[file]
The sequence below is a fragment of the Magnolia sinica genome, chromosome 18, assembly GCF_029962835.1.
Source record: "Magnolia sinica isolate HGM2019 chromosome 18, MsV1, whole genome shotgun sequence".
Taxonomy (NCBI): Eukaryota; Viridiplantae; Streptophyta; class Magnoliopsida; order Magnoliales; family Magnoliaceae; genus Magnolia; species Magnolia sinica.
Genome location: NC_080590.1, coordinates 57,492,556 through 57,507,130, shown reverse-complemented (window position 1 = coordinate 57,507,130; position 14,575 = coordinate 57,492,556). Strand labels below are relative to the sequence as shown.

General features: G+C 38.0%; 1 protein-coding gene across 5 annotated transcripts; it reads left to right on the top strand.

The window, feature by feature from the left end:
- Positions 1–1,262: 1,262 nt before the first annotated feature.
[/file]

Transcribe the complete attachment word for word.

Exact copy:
The sequence below is a fragment of the Magnolia sinica genome, chromosome 18, assembly GCF_029962835.1.
Source record: "Magnolia sinica isolate HGM2019 chromosome 18, MsV1, whole genome shotgun sequence".
Taxonomy (NCBI): Eukaryota; Viridiplantae; Streptophyta; class Magnoliopsida; order Magnoliales; family Magnoliaceae; genus Magnolia; species Magnolia sinica.
Genome location: NC_080590.1, coordinates 57,492,556 through 57,507,130, shown reverse-complemented (window position 1 = coordinate 57,507,130; position 14,575 = coordinate 57,492,556). Strand labels below are relative to the sequence as shown.

General features: G+C 38.0%; 1 protein-coding gene across 5 annotated transcripts; it reads left to right on the top strand.

The window, feature by feature from the left end:
- Positions 1–1,262: 1,262 nt before the first annotated feature.